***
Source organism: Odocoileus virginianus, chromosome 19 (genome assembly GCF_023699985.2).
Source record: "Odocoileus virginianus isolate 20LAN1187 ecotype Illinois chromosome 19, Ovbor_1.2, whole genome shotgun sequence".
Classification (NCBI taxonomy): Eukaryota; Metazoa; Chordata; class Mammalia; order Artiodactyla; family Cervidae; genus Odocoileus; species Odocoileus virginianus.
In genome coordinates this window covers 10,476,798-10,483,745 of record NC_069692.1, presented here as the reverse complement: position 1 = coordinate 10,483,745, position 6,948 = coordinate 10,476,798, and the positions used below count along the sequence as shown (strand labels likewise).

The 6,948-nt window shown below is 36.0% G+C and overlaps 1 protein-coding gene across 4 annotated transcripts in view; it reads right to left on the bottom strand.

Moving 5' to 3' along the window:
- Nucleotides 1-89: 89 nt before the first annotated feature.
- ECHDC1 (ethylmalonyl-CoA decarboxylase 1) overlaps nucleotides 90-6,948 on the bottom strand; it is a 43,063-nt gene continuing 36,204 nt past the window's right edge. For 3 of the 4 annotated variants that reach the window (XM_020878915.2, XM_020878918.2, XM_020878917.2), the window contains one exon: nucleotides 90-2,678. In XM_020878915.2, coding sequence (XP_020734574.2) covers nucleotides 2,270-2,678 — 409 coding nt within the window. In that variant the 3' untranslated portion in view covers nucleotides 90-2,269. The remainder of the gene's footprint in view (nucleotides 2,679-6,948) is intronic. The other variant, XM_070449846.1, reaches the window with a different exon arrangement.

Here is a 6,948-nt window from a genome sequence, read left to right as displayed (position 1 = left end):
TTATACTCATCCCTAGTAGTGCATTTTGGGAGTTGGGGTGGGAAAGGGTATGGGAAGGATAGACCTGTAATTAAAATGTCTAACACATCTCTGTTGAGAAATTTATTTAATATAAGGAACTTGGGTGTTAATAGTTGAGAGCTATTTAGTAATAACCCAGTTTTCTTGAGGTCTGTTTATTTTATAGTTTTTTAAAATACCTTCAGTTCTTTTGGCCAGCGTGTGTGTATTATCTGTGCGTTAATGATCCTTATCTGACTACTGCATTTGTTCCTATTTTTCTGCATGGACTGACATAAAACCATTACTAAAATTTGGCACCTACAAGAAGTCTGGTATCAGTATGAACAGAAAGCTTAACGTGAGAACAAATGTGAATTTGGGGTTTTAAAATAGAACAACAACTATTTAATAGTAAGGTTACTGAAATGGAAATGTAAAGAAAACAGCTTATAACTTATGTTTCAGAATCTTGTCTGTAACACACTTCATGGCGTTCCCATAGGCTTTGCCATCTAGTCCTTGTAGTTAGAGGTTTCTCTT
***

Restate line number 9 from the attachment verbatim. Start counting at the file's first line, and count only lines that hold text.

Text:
Here is a 6,948-nt window from a genome sequence, read left to right as displayed (position 1 = left end):